Bringing Okta to Massdrop
By Aaron Zander, Sr. IT Administrator
Massdrop, like many young startups, was running IT via in-office-crowd sourcing when I arrived. As with many startups, they used a variey of SaaS and cloud products, Google Apps, Office 365, Slack, Github, Asana, Atlasssian Cloud, etc. Setting up a new employees took about an hour for basic tools and had to be done in a specific order. Shutting down exiting users was even harder as tracking down all the logins and apps a user had access to amounted to the digital version of a 2 hour Dog the Bounty Hunter episode. Like most small companies there was no directory to connect to, no Active Directory, and no LDAP; the closest thing was Google Apps.
Zombie users roamed free through our SaaS apps and presented some significant potential security risks as well as a lot of confusion. None of this was something that would be considered isolated to Massdrop, lots and lots of companies have these issues, small and large.
These issues are often overlooked by many organizations. Thankfully given the experience of our dev leadership team in similar environments, they knew we needed to change all of this and we needed the change to happen soon. That’s where I stepped in; having just recently completed a Single Sign On Install project for 1000+ person company, I knew what it would take to get this going.
Single Sign on aka SSO as described by Redditor munky9002
Without single sign on: You walk into your office, sit down, put in a password to log in. You open Outlook and it prompts for username and password. You open IM chat app and it asks for username and password. You log into your business app and it asks for username and password.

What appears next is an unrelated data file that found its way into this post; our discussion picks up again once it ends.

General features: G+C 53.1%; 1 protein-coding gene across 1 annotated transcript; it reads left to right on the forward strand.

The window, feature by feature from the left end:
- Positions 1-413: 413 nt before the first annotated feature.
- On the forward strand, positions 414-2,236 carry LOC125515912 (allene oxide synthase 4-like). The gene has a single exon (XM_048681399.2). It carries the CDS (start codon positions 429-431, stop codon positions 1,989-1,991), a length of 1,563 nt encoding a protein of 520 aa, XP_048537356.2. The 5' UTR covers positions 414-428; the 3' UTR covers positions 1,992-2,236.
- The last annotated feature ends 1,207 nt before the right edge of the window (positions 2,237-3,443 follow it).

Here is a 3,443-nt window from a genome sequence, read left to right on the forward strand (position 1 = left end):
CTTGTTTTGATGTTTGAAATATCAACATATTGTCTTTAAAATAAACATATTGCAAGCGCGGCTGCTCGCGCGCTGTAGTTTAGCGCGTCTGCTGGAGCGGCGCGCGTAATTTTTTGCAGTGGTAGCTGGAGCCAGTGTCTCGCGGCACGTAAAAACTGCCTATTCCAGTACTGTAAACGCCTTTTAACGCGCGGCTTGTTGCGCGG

Lets be realistic — every single time you prompt for password the user hates you 0.01% more and has a 0.05% increased chance of forgotten password.
With single sign on: I walk into my office, sit down, put in a password to log in. I open outlook, IM, business app in 3 clicks and they are all open.
Changing how a company fundamentally does anything is hard enough, but on the scope of implementing a new SSO provider, or in this case a full identity provider like Okta, into an environment with no directory or password conformity is tremendous and terrifying. That said, I believe everything in this post could be done entirely by a tech savvy individual, and not an IT professional.
Unlike my previous company which only needed to create a connector to its existing Microsoft Active Directory, Massdrop had several requirements:
- End-to-end solution for managing users.
- Access control for external apps and tools
- Allow targeted access to internally created tools
- A strong, well documented API
- Integration with BambooHR
- Multi Factor Authentication on demand, or all the time depending on the user.